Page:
Environment

Environment & Planning

Joey is crowd funding to raise money for his scientific studies. For more information, click here:

https://experiment.com/projects/discovering-plant-destroyers-in-south-africa-with-citizen-science

Brian Davies / Register Guard (pool)

A Lane County Judge heard arguments Tuesday in a case brought by two youth against the state of Oregon. The suit asks for more to be done by leaders to prevent climate change.

Eugene teens Olivia Chernaik and Kelsey Juliana originally filed brought the suit four years ago. They're asking Judge Karsten Rasmussen to include the atmosphere as a public trust as is already the case with land and water. Attorney Chris Winter explained to reporters after the hearing.

Willamette Riverkeeper has filed a 60 day notice to sue against Bartels Packing. The notice documents several Clean Water Act violations by the Eugene based meat packing company located near Fern Ridge Reservoir.

Willamette Riverkeeper says Bartels butchers cattle onsite. The 60 day notice documents the discharging of blood wastes from Bartels slaughterhouse into the Fern Ridge Reservoir.

Riverkeeper Executive Director Travis Williams says, “the reason [they] sent the 60 day notice is [they] feel there is a reasonable potential for these types of violations to continue.”

Rachael McDonald

A lawsuit brought against the state by two Eugene teens will finally get its day in court Tuesday. The suit asks the Oregon governor to do more to prevent climate change.

Olivia Chernaik and Kelsey Juliana will appear in Lane County District Court before Judge Karsten Rasmussen. Their case asks the judge to recognize that lawmakers hold natural resources, including air and water, in public trust and those resources must be preserved for the future.

Kelsey Juliana was a freshman in high school when she first filed the lawsuit. Now she's a freshman in college.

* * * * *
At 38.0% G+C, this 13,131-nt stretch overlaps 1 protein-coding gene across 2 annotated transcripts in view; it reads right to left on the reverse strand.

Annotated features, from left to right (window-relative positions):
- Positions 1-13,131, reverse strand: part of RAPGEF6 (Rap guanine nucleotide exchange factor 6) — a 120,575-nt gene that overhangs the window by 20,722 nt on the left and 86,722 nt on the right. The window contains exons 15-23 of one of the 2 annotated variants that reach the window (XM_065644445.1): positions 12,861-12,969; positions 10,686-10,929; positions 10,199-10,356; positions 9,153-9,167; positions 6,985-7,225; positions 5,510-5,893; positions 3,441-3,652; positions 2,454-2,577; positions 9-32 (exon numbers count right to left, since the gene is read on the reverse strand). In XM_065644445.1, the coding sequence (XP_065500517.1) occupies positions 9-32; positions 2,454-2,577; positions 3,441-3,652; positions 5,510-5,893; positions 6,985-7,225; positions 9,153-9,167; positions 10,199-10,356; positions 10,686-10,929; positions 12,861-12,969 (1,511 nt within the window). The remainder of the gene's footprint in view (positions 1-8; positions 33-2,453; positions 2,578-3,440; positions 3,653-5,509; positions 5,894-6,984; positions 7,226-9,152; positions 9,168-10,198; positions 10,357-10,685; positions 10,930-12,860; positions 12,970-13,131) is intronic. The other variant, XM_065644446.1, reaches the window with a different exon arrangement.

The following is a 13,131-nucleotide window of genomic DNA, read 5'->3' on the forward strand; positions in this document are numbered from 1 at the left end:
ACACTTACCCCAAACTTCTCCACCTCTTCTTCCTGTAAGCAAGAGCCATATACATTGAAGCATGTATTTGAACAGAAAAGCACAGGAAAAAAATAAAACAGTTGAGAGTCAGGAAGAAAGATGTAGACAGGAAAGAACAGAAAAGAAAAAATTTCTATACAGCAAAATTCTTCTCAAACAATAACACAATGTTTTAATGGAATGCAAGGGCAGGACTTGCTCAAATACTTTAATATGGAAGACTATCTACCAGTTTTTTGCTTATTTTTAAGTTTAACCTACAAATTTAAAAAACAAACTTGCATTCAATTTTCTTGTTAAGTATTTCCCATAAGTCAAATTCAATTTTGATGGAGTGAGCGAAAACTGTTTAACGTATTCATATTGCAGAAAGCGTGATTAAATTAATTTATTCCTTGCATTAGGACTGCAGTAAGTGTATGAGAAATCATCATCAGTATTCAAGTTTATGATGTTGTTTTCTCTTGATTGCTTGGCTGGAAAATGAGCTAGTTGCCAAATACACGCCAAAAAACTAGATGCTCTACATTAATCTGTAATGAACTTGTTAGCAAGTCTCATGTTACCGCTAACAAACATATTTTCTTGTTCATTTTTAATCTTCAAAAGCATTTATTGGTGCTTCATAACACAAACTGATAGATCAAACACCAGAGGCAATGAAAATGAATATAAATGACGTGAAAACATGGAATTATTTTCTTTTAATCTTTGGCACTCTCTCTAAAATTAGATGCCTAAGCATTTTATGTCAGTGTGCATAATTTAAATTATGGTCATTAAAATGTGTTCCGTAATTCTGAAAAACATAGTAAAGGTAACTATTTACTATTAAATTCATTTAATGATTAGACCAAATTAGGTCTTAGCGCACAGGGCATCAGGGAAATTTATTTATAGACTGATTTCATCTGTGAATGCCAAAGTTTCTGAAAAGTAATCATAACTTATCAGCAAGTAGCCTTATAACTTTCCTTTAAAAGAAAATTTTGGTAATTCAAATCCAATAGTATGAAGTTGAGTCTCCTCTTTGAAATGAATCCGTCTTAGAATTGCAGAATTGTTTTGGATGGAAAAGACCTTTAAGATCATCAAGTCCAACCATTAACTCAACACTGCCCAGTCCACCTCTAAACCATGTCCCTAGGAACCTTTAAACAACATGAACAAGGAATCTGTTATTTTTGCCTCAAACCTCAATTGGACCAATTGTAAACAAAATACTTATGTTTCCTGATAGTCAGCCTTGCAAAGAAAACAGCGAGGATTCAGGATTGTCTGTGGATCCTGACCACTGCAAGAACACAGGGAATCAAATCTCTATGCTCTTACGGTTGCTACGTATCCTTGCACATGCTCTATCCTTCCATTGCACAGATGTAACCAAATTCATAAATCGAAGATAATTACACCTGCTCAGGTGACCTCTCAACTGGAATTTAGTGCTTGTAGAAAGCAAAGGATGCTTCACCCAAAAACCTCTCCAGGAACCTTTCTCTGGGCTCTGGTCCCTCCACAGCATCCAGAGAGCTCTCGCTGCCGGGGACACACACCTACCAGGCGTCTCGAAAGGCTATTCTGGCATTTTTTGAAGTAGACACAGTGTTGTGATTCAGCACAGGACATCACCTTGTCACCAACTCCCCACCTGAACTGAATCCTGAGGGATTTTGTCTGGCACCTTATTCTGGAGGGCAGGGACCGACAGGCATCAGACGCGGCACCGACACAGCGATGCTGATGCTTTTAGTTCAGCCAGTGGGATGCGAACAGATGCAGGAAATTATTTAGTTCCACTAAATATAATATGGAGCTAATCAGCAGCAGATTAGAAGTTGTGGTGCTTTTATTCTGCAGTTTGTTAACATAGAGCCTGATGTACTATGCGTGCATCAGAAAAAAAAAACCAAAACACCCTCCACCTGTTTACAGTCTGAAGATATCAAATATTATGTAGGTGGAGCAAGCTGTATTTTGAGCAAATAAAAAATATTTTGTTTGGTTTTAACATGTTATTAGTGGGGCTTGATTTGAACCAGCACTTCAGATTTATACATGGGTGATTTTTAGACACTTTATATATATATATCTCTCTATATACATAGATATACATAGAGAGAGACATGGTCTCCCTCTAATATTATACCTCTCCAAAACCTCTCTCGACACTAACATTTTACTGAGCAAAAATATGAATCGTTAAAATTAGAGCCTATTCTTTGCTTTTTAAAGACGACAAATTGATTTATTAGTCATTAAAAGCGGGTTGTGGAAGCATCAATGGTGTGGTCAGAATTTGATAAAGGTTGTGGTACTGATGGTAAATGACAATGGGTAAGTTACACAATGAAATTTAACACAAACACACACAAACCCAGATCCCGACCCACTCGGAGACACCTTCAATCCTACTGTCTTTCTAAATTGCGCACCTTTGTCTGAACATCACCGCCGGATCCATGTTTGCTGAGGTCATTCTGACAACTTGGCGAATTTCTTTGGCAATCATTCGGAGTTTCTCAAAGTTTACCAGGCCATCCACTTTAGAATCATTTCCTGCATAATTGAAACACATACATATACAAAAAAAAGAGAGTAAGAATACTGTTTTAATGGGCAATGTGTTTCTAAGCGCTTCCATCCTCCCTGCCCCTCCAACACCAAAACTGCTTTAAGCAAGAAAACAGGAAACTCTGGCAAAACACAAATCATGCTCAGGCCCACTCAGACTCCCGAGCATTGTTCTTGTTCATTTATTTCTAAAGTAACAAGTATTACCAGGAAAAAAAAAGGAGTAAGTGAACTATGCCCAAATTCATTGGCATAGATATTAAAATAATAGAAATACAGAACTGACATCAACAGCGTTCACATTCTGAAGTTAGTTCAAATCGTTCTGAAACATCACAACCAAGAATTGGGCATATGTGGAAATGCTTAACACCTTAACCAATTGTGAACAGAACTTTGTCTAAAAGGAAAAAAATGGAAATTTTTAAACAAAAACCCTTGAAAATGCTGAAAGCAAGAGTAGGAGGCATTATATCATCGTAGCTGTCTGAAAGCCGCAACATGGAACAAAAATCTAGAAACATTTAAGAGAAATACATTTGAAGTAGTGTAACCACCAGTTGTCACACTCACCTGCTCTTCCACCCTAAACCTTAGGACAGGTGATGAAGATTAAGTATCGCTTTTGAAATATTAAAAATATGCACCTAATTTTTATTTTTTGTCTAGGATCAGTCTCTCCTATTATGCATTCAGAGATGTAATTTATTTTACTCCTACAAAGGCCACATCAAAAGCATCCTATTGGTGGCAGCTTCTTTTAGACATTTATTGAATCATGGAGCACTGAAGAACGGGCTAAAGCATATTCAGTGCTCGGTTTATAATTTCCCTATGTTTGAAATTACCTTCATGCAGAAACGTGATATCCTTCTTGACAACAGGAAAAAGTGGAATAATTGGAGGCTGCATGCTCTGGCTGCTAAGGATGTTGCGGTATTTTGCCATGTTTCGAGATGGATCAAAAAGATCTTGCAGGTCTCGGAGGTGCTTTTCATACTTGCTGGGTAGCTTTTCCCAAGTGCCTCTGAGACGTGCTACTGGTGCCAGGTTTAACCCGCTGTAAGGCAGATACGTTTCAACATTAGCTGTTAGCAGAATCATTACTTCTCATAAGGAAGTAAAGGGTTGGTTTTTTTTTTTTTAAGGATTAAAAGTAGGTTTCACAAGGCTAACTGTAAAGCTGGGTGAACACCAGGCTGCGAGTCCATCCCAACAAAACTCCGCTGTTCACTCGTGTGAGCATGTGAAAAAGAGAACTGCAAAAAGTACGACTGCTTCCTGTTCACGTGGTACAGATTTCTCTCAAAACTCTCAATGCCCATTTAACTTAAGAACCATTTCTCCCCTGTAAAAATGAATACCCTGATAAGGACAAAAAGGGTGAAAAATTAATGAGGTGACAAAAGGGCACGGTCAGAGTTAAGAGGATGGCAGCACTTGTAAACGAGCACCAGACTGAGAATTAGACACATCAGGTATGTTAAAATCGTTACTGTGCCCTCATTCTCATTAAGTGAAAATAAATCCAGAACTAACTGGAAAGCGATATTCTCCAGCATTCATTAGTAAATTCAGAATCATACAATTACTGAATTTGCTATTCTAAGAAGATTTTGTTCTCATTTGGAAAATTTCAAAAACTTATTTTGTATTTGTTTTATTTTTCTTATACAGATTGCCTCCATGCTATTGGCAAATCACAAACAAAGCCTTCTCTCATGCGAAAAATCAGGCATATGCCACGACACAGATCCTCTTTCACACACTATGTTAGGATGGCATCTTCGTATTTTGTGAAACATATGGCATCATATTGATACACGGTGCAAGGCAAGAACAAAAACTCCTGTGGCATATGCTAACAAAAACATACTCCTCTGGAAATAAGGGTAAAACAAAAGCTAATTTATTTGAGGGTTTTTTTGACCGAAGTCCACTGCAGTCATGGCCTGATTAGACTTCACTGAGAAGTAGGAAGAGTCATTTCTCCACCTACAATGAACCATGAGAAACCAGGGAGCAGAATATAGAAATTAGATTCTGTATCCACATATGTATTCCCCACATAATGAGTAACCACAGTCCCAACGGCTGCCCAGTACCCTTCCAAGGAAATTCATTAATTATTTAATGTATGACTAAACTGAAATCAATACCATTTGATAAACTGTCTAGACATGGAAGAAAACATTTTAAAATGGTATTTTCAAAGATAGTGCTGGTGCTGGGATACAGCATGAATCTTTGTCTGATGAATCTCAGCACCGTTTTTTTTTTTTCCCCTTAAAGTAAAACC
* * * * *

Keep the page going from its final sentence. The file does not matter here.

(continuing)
Chafer Machinery

Few people come into contact with farm chemicals the way agricultural workers do. That's why a new health report on a commonly used herbicide is raising special concerns about farmworkers and cancer.

For years, researchers have seen glyphosate as one of the least harmful herbicides. It doesn’t cause very many acute poisonings. But now the World Health Organization has said there’s “limited evidence” long-term exposure can cause non-Hodgkin lymphoma in people.

Recorded on: March 27th, 2015

Air Date: March 30th, 2015

Many Oregon forest managers seek to balance long-term economic value with a conservation ethic. With the ecology in mind, speakers from two consulting companies based in Oregon will focus on timber harvesting and management of forestlands as small as 10 acres and as large as 10,000 acres. The speakers will also discuss Siuslaw National Forest projects that conduct logging within a framework of ecosystem restoration.

Oregon State University

Oregon State University professor Jane Lubchenco has had a long career building and promoting lines of connections between ocean health and human health.

Her work has carried her from the laboratory and classroom to the highest levels of public policy administration. She served as head of the National Oceanic and Atmospheric Administration, or NOAA, from 2009 to 2013 and was recently named a US Science Envoy for the Ocean by the State Department.

Cascadia Wildlands

The Forest Service is looking for public comment on a nearly 25-hundred acre logging proposal in the Willamette National Forest near McKenzie Bridge. The Goose Project has already been blocked by a federal judge.

Long Road Ahead For Northwest Forest Plan Update

Mar 16, 2015

Revisions to the Northwest Forest Plan are in the works. The groundbreaking 1994 management plan limited logging on old-growth forests and put in place environmental protections for wildlife like the northern spotted owl.

Timber interests and environmental groups appear to be gearing up for a multi-year fight over how federal forestlands are managed in Washington, Oregon and Northern California.

Jes Burns / Earthfix

The legislatures of Washington and Oregon both have bills in front of them that could limit suction dredge mining. The gold mining technique uses large floating vacuums to suck up rocky streambeds and sift out precious metals. If Oregon lawmakers don’t act this session, miners will be forced to pack up their dredges and go elsewhere.

There are very few spots that are more significant in the lore of mining in Oregon than Josephine Creek. The way miner Tom Kitchar tells it, it was here that a group of white settlers first discovered gold in the state.

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